E-cigarettes have been sold for more than a decade, seemingly without incident, but in the summer of 2019 serious lung injuries began appearing among some e-cigarette users—especially adolescents and young adults. By last January of 2020, the Centers for Disease Control and Prevention reported more than 2,700 hospitalizations for EVALI, or e-cigarette or vaping product use-associated lung injury, and confirmed 60 deaths in 27 states with more under investigation. The cases have now been linked primarily vaping of marijuana and additives, but before this was discovered, many people using nicotine-containing e-cigarettes became concerned.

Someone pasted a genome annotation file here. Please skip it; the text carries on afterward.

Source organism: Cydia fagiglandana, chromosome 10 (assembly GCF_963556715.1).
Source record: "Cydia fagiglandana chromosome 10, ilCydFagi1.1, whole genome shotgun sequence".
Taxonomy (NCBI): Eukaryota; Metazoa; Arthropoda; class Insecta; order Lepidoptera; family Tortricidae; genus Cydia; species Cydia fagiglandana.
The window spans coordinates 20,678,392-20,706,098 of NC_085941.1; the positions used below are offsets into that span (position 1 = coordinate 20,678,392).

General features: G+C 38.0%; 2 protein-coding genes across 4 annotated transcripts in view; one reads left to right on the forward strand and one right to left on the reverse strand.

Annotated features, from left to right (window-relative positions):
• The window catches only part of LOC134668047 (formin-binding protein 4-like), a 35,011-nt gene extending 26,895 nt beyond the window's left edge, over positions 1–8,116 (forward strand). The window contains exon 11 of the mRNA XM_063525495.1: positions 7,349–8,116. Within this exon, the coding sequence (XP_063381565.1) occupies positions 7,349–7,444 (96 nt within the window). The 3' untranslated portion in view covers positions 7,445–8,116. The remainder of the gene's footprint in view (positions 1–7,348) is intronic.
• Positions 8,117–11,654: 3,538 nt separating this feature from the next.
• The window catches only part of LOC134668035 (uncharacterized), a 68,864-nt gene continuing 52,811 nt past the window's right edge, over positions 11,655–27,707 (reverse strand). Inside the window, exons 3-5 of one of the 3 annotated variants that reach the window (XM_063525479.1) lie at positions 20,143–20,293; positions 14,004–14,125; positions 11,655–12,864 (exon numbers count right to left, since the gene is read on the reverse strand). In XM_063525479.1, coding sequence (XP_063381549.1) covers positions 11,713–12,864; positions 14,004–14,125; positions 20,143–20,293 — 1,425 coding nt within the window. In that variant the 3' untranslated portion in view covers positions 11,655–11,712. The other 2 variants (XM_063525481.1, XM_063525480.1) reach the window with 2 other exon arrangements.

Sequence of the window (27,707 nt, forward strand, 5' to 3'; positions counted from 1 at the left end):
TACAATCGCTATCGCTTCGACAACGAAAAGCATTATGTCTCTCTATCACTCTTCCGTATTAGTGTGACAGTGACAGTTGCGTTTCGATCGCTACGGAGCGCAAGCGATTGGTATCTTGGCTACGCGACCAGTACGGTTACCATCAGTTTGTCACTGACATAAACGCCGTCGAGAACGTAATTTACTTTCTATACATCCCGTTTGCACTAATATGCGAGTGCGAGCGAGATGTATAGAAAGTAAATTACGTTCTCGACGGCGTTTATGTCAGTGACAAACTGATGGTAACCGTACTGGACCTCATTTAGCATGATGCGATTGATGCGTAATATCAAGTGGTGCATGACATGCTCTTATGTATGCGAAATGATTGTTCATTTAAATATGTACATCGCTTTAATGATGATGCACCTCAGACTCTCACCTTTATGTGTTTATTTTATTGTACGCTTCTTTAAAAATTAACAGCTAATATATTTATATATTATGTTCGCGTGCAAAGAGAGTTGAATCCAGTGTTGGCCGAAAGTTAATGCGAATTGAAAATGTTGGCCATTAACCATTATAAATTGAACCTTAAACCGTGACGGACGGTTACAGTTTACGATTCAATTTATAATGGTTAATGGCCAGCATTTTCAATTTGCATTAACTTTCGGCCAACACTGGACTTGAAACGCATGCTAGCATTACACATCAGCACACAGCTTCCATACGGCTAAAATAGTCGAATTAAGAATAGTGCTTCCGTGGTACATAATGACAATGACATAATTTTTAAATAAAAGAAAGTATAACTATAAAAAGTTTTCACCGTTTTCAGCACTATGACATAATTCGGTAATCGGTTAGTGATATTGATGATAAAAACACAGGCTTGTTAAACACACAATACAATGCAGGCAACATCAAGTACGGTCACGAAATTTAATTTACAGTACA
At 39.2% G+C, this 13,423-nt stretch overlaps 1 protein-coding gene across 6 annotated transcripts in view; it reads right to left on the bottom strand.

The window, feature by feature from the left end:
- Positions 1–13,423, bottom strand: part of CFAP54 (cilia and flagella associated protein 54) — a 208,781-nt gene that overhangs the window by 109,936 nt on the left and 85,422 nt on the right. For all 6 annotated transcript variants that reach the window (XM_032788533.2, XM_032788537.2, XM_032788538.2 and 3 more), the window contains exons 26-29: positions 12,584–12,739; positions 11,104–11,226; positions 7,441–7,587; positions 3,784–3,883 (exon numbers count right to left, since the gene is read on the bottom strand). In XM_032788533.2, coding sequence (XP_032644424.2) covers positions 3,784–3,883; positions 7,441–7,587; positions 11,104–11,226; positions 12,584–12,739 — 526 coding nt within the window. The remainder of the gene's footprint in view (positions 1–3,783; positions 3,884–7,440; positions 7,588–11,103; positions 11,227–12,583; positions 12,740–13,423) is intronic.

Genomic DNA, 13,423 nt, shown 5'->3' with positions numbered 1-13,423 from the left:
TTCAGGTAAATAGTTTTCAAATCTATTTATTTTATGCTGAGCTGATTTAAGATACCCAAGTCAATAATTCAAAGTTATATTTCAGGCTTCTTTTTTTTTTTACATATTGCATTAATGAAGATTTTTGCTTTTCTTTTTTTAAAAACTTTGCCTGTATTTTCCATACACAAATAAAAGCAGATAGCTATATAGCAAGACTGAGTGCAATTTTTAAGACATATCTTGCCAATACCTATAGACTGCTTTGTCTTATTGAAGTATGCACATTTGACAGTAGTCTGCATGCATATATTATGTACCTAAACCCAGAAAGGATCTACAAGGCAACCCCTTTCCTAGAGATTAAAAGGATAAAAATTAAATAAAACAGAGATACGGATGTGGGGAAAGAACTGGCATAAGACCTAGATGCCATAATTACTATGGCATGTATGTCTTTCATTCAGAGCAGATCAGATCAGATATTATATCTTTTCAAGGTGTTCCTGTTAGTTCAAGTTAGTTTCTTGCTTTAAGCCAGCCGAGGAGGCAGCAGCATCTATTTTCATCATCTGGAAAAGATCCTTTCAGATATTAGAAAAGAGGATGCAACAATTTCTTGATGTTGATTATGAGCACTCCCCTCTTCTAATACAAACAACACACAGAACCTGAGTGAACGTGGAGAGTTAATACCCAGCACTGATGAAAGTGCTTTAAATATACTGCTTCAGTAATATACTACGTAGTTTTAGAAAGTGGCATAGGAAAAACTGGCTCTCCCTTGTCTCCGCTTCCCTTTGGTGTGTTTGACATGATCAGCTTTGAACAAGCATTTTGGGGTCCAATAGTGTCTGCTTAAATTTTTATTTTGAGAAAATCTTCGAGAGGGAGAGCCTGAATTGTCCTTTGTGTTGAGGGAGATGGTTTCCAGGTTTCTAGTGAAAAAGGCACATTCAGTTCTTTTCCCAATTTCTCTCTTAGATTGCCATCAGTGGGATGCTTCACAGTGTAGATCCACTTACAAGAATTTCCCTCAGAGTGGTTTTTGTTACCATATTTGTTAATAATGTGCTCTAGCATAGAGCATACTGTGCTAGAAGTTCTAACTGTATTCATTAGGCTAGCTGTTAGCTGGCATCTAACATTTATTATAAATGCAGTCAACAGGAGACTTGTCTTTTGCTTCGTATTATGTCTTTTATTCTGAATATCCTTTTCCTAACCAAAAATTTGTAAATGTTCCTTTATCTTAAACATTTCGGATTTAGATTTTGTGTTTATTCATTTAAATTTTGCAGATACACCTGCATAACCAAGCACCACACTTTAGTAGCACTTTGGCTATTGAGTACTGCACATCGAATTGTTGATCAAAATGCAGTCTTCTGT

“We were curious whether this outbreak led vapers to consider stopping using e-cigarettes or increased people’s desire to quit,” said Sara Kalkhoran, MD, MAS, an investigator at MGH’s Tobacco Research and Treatment Center, an assistant professor at Harvard Medical School and the lead author of the study, published in the Journal of General Internal Medicine. “We thought people might be going to the internet to look into ways to help them quit.”
Using Google Trends, Kalkhoran and her colleagues found that searches on such terms as “quit vaping” increased as much as 3.7-fold during the EVALI outbreak. “Then these searches then died down, so the timing of the outbreak was strongly associated with searches on how to get off of these products,” Kalkhoran said. She added that this suggests a stronger need for messaging, both from a public health perspective and at a clinical level, “before something like this happens.”
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